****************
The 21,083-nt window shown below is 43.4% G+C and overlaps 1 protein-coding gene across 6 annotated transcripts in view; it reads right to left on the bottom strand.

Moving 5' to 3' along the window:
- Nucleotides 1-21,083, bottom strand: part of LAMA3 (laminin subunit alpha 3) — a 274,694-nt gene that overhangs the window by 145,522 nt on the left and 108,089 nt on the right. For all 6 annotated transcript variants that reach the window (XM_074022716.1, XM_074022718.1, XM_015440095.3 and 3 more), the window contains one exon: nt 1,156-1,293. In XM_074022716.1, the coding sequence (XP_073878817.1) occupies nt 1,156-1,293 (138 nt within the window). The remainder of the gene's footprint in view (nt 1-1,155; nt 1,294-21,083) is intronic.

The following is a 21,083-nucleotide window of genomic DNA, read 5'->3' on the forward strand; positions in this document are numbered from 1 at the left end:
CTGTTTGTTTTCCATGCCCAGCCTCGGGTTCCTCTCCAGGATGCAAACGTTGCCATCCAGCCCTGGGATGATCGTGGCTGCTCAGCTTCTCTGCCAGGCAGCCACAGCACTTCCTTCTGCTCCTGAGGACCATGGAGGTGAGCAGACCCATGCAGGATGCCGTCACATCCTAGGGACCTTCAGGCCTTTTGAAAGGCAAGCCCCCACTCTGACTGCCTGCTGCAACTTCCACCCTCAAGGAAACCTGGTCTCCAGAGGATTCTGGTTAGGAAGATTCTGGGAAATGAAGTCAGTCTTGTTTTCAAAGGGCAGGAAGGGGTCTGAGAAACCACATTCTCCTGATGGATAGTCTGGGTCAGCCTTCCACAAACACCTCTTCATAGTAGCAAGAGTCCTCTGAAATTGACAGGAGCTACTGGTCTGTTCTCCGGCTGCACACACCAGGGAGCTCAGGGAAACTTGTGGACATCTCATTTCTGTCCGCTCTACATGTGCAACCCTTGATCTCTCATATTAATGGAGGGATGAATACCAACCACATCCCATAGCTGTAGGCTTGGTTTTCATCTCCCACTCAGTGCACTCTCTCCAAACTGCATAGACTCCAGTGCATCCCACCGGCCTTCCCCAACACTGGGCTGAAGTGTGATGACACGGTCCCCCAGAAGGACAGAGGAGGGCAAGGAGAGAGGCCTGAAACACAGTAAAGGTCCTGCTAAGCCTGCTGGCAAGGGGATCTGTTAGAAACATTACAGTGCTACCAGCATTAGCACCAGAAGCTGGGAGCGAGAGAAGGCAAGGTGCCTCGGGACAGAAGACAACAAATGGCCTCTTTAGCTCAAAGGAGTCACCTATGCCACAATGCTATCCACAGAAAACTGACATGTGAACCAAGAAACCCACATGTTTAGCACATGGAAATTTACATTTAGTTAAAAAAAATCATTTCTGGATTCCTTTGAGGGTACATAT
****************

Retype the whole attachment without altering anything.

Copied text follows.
The 21,083-nt window shown below is 43.4% G+C and overlaps 1 protein-coding gene across 6 annotated transcripts in view; it reads right to left on the bottom strand.

Moving 5' to 3' along the window:
- Nucleotides 1-21,083, bottom strand: part of LAMA3 (laminin subunit alpha 3) — a 274,694-nt gene that overhangs the window by 145,522 nt on the left and 108,089 nt on the right. For all 6 annotated transcript variants that reach the window (XM_074022716.1, XM_074022718.1, XM_015440095.3 and 3 more), the window contains one exon: nt 1,156-1,293. In XM_074022716.1, the coding sequence (XP_073878817.1) occupies nt 1,156-1,293 (138 nt within the window). The remainder of the gene's footprint in view (nt 1-1,155; nt 1,294-21,083) is intronic.

The following is a 21,083-nucleotide window of genomic DNA, read 5'->3' on the forward strand; positions in this document are numbered from 1 at the left end:
CTGTTTGTTTTCCATGCCCAGCCTCGGGTTCCTCTCCAGGATGCAAACGTTGCCATCCAGCCCTGGGATGATCGTGGCTGCTCAGCTTCTCTGCCAGGCAGCCACAGCACTTCCTTCTGCTCCTGAGGACCATGGAGGTGAGCAGACCCATGCAGGATGCCGTCACATCCTAGGGACCTTCAGGCCTTTTGAAAGGCAAGCCCCCACTCTGACTGCCTGCTGCAACTTCCACCCTCAAGGAAACCTGGTCTCCAGAGGATTCTGGTTAGGAAGATTCTGGGAAATGAAGTCAGTCTTGTTTTCAAAGGGCAGGAAGGGGTCTGAGAAACCACATTCTCCTGATGGATAGTCTGGGTCAGCCTTCCACAAACACCTCTTCATAGTAGCAAGAGTCCTCTGAAATTGACAGGAGCTACTGGTCTGTTCTCCGGCTGCACACACCAGGGAGCTCAGGGAAACTTGTGGACATCTCATTTCTGTCCGCTCTACATGTGCAACCCTTGATCTCTCATATTAATGGAGGGATGAATACCAACCACATCCCATAGCTGTAGGCTTGGTTTTCATCTCCCACTCAGTGCACTCTCTCCAAACTGCATAGACTCCAGTGCATCCCACCGGCCTTCCCCAACACTGGGCTGAAGTGTGATGACACGGTCCCCCAGAAGGACAGAGGAGGGCAAGGAGAGAGGCCTGAAACACAGTAAAGGTCCTGCTAAGCCTGCTGGCAAGGGGATCTGTTAGAAACATTACAGTGCTACCAGCATTAGCACCAGAAGCTGGGAGCGAGAGAAGGCAAGGTGCCTCGGGACAGAAGACAACAAATGGCCTCTTTAGCTCAAAGGAGTCACCTATGCCACAATGCTATCCACAGAAAACTGACATGTGAACCAAGAAACCCACATGTTTAGCACATGGAAATTTACATTTAGTTAAAAAAAATCATTTCTGGATTCCTTTGAGGGTACATAT